BANKS MUST BE NICE TO THEIR
CUSTOMERS, FOR A CHANGE.
STRAYING into the red at his bank, wrote Robert Morley,
an actor born in 1908, usually led to being "admonished in the tone of
voice usually used to those whose flies are undone". Relations between
banks and their customers in Britain have become more cordial since
then, but not much. Most people dislike banks, because of what they
perceive to be arrogance, unfair charges, errors and poor service.
But perhaps things are changing. Bowing to pressure from irate
customers at Nat-West, its parent, Royal Bank of Scotland, is hiring
6,000 more staff so that people will no longer have to deal with an
answering machine. HBOS, the result of a merger between Halifaz and
Bank of Scotland, won 350,000 new customers last year by offering an
interest rate of up to 4% on current accounts, significantly more than
its larger rivals, who pay roughly 0.1%.
British banks have no option these days but to woo their customers.
For years, they made handsome profits by buying each other and
ruthlessly cutting costs. But when the Department of Trade and
Industry ruled against the proposed takeover of Abbey National by
Lloyds TSB last year, it signaled an end to large-scale consolidation.
When big banks come together, they typically attempt to crunch
incompatible computer systems together and to make savings by cutting
staff and branches. They underestimate the effect this has on staff
morale and on customer service. Management focuses on the biggest
clients and the most sophisticated products, on the assumption that
everyone else will stick around. They do not.
Organic growth, rather than cost-cutting, is the banks' new mantra.
They hope to achieve it by selling more products to their existing
customers. But cross-selling, as it is known in bankers' jargon, is an
elusive beast. A small handful of banks around the world has achieved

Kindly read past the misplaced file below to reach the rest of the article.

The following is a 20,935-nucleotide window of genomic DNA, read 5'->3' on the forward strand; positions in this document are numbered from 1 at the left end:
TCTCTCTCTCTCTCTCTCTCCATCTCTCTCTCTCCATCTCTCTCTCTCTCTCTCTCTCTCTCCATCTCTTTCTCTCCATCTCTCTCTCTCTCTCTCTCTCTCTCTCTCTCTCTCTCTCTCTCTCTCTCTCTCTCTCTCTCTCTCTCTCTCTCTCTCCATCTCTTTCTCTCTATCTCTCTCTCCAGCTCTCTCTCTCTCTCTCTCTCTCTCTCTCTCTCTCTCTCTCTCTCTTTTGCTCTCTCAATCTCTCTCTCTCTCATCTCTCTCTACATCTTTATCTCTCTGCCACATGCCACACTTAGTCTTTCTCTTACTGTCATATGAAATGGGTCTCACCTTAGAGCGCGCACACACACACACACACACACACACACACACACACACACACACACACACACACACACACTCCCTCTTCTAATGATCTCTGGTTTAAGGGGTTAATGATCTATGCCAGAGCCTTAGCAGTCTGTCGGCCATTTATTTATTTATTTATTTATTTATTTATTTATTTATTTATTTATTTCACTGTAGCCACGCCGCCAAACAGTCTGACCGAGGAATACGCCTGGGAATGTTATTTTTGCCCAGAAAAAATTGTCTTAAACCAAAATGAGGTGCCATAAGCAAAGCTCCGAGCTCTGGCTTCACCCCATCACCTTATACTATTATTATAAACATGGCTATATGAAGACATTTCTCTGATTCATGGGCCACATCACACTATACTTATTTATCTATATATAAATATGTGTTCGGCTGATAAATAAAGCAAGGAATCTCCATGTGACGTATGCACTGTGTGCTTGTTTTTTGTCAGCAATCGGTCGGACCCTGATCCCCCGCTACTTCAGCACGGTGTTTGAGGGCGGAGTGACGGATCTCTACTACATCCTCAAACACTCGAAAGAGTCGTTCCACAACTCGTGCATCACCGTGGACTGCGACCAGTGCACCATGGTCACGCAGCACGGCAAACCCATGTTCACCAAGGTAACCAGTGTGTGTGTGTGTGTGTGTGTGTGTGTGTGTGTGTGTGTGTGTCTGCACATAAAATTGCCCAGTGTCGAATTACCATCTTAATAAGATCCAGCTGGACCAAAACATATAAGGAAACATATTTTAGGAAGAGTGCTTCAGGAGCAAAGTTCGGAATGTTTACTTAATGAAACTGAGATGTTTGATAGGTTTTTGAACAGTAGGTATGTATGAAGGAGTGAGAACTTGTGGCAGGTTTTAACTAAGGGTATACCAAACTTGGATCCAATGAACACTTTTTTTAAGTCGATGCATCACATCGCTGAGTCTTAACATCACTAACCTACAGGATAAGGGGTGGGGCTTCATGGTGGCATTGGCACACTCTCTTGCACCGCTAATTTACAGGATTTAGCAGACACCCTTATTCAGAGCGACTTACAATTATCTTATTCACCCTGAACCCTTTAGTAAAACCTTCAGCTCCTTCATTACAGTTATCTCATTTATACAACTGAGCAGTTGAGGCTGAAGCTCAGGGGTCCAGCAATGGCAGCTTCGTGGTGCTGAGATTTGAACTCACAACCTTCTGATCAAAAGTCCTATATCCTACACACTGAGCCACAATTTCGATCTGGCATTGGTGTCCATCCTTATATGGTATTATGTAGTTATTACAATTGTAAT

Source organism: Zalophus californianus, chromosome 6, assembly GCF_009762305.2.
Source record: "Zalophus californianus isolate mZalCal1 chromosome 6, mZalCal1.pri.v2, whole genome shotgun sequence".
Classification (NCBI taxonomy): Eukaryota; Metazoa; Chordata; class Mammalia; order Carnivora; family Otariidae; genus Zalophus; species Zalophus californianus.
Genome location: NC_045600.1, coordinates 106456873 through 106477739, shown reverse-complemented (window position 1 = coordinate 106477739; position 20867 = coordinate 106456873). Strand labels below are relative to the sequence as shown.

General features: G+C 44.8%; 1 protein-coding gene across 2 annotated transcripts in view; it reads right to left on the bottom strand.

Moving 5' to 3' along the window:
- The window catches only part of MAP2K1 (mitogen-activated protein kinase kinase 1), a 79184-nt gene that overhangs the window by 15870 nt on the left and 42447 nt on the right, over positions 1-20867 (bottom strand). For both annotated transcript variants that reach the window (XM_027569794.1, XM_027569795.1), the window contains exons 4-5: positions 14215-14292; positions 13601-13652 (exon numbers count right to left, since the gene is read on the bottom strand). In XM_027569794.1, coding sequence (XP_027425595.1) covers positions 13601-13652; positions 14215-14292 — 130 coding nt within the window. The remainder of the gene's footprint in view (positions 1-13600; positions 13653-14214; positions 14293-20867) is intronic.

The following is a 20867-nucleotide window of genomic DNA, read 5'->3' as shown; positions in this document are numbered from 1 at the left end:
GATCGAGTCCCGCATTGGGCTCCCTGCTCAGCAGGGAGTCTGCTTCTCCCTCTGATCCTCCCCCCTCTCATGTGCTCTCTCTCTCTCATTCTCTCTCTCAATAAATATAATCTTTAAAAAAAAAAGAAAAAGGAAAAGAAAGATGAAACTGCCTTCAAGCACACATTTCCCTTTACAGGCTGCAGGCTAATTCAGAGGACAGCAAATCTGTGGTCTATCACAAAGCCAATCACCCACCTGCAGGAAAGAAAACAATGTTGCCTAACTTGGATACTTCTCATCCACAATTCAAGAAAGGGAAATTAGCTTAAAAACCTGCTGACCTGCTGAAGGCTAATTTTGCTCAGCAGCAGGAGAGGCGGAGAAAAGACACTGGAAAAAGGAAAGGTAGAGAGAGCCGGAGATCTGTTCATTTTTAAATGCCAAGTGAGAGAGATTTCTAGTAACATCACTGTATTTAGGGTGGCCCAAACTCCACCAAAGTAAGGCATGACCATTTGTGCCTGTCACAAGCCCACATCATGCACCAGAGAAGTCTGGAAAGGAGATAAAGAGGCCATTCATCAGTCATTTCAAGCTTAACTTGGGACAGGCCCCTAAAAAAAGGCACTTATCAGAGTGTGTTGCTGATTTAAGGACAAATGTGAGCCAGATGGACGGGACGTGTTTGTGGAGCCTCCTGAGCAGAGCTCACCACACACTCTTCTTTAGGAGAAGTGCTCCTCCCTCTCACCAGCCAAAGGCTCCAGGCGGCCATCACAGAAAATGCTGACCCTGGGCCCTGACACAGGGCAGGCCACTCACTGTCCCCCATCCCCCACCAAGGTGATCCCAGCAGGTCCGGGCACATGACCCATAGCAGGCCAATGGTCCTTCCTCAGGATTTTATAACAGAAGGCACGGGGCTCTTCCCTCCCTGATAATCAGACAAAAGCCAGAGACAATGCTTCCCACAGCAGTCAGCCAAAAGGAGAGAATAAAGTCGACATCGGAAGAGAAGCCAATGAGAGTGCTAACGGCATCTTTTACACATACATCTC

significantly higher cross-sell rates than its competitors. But most
manage to sell, on average, less than two products to each client.
For a while, bank chief executives hoped that the answer was "Customer
Relationship Management" (CRM). Banks have devoted much time to this.
If the bank notices a mortgage payment going through a current account
for the first time. For instance, it might try to promote some
home-contents insurance. But in many cases CRM has turned out to be
the opposite of what its name suggests. According to Gartner Group,
over three-fifths of such projects have failed to meet expectations.
The reason is that CRM is being used to sell products rather than to
improve service. It is controlled from banks' head offices, not from
branches, and this often gives an inconsistent impression. "You might
get a gushing letter trying to sell a personal loan but then a cold
reception in the branch," says Andrew National.
It is that frosty treatment which puts people off banks. In the last
ten years or so, banks' senior managers have taken operations out of
branches in order to reduce the cost of their networks. The people who
deal with customers are left with little power to do anything, and
many enquiries are passed straight to head office. Customers who try
to telephone someone in their local bank branch are told to ring a
call centre instead. Morale among branch staff, after years of
watching colleagues being made redundant, is low. Unsurprisingly,
these people are not proving to be whizzes at cross-selling financial
Mark Weil, a consultant at Oliver, Wyman & Company, thinks that banks
need to restore a sense of entrepreneurship to the people who run
their branches. Some bank branches have been "internally franchised",
meaning that managers' pay depends on the profit performance of their
branch, rather than on centrally decreed sales targets. Other banks
are watching the experiment sceptically. One of their fears is that
customer service could suffer in the hands of local branch chiefs bent
solely on short-term profits. This is just what many people feel
already about banks.
Adapted from The Economist - February 2002
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